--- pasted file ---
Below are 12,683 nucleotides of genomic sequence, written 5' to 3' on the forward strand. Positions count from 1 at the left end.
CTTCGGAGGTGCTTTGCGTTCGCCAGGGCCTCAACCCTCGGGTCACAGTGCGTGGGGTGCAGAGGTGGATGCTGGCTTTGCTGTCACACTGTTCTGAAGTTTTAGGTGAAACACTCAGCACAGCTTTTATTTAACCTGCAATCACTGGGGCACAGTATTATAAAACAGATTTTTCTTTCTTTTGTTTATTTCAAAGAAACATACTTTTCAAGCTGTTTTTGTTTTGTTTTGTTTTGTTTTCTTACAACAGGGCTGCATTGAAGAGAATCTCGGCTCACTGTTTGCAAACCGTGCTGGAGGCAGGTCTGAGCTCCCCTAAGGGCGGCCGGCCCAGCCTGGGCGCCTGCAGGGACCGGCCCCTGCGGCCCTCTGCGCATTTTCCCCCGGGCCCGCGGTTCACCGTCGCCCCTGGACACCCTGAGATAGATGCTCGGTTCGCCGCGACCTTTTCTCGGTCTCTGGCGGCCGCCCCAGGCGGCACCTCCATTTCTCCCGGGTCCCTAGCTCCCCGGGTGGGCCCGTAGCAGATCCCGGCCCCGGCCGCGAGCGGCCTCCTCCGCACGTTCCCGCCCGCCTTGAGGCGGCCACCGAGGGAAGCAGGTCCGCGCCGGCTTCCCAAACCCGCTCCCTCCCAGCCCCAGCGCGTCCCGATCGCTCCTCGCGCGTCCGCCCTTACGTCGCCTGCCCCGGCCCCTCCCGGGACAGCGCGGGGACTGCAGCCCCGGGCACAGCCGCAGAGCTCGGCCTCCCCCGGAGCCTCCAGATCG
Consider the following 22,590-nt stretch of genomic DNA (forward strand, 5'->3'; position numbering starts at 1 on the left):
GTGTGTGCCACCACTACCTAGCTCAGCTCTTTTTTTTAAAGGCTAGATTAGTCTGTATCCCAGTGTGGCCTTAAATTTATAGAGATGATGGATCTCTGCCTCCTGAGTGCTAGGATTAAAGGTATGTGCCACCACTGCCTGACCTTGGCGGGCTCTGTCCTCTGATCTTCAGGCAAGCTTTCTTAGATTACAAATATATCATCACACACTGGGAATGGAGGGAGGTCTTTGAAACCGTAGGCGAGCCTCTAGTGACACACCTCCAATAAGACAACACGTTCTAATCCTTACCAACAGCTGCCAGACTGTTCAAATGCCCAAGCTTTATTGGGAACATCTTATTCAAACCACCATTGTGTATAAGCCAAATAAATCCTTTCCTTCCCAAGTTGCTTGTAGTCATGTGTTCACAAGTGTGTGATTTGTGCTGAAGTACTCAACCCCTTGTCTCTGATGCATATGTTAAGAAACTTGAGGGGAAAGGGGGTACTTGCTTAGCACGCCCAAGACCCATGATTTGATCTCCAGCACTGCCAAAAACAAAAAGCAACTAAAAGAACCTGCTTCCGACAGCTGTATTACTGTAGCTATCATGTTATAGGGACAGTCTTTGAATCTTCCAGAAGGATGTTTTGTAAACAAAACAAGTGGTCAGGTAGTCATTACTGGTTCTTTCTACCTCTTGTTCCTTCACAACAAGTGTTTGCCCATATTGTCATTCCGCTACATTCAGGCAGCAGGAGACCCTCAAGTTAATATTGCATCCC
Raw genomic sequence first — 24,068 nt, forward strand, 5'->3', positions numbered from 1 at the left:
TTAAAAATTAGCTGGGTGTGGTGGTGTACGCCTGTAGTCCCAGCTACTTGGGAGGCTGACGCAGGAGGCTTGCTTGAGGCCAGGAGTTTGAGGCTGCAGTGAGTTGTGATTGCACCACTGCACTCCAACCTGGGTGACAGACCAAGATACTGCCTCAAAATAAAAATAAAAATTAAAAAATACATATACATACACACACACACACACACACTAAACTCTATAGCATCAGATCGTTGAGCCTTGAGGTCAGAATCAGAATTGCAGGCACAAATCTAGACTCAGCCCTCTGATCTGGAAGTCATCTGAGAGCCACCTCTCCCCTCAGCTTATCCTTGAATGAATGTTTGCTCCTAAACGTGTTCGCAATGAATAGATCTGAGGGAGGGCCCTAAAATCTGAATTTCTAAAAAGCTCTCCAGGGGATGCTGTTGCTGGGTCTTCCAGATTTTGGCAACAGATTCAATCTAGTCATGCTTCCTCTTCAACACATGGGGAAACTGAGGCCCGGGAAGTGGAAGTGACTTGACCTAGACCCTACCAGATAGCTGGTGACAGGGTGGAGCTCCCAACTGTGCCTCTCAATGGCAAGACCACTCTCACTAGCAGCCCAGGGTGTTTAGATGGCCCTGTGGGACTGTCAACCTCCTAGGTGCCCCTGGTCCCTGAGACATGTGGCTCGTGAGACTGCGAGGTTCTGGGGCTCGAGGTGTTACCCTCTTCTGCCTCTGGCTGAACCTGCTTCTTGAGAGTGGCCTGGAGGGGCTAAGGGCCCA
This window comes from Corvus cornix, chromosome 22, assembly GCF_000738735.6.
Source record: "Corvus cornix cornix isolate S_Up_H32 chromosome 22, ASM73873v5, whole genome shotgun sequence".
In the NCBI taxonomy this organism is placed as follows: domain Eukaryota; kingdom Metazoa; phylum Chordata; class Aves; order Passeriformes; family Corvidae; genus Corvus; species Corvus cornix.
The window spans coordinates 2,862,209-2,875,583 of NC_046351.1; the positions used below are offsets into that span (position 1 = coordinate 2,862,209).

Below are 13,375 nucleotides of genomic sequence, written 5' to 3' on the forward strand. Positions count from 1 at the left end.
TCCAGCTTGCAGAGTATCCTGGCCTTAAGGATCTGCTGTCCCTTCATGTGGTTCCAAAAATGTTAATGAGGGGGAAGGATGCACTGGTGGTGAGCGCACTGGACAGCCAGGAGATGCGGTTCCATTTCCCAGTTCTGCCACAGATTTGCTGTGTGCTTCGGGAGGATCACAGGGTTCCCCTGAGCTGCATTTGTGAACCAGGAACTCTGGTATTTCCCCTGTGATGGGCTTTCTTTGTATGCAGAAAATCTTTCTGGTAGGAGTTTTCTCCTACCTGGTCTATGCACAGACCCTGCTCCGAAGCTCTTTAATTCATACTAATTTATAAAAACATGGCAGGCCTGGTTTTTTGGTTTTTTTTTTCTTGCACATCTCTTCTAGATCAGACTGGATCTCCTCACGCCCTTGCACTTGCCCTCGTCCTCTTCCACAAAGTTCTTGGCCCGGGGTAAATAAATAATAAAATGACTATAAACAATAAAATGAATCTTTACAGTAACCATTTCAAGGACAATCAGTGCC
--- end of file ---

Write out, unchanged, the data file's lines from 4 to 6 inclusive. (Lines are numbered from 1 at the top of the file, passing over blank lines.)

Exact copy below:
GTGTGTGCCACCACTACCTAGCTCAGCTCTTTTTTTTAAAGGCTAGATTAGTCTGTATCCCAGTGTGGCCTTAAATTTATAGAGATGATGGATCTCTGCCTCCTGAGTGCTAGGATTAAAGGTATGTGCCACCACTGCCTGACCTTGGCGGGCTCTGTCCTCTGATCTTCAGGCAAGCTTTCTTAGATTACAAATATATCATCACACACTGGGAATGGAGGGAGGTCTTTGAAACCGTAGGCGAGCCTCTAGTGACACACCTCCAATAAGACAACACGTTCTAATCCTTACCAACAGCTGCCAGACTGTTCAAATGCCCAAGCTTTATTGGGAACATCTTATTCAAACCACCATTGTGTATAAGCCAAATAAATCCTTTCCTTCCCAAGTTGCTTGTAGTCATGTGTTCACAAGTGTGTGATTTGTGCTGAAGTACTCAACCCCTTGTCTCTGATGCATATGTTAAGAAACTTGAGGGGAAAGGGGGTACTTGCTTAGCACGCCCAAGACCCATGATTTGATCTCCAGCACTGCCAAAAACAAAAAGCAACTAAAAGAACCTGCTTCCGACAGCTGTATTACTGTAGCTATCATGTTATAGGGACAGTCTTTGAATCTTCCAGAAGGATGTTTTGTAAACAAAACAAGTGGTCAGGTAGTCATTACTGGTTCTTTCTACCTCTTGTTCCTTCACAACAAGTGTTTGCCCATATTGTCATTCCGCTACATTCAGGCAGCAGGAGACCCTCAAGTTAATATTGCATCCC
Raw genomic sequence first — 24,068 nt, forward strand, 5'->3', positions numbered from 1 at the left:
TTAAAAATTAGCTGGGTGTGGTGGTGTACGCCTGTAGTCCCAGCTACTTGGGAGGCTGACGCAGGAGGCTTGCTTGAGGCCAGGAGTTTGAGGCTGCAGTGAGTTGTGATTGCACCACTGCACTCCAACCTGGGTGACAGACCAAGATACTGCCTCAAAATAAAAATAAAAATTAAAAAATACATATACATACACACACACACACACACACTAAACTCTATAGCATCAGATCGTTGAGCCTTGAGGTCAGAATCAGAATTGCAGGCACAAATCTAGACTCAGCCCTCTGATCTGGAAGTCATCTGAGAGCCACCTCTCCCCTCAGCTTATCCTTGAATGAATGTTTGCTCCTAAACGTGTTCGCAATGAATAGATCTGAGGGAGGGCCCTAAAATCTGAATTTCTAAAAAGCTCTCCAGGGGATGCTGTTGCTGGGTCTTCCAGATTTTGGCAACAGATTCAATCTAGTCATGCTTCCTCTTCAACACATGGGGAAACTGAGGCCCGGGAAGTGGAAGTGACTTGACCTAGACCCTACCAGATAGCTGGTGACAGGGTGGAGCTCCCAACTGTGCCTCTCAATGGCAAGACCACTCTCACTAGCAGCCCAGGGTGTTTAGATGGCCCTGTGGGACTGTCAACCTCCTAGGTGCCCCTGGTCCCTGAGACATGTGGCTCGTGAGACTGCGAGGTTCTGGGGCTCGAGGTGTTACCCTCTTCTGCCTCTGGCTGAACCTGCTTCTTGAGAGTGGCCTGGAGGGGCTAAGGGCCCA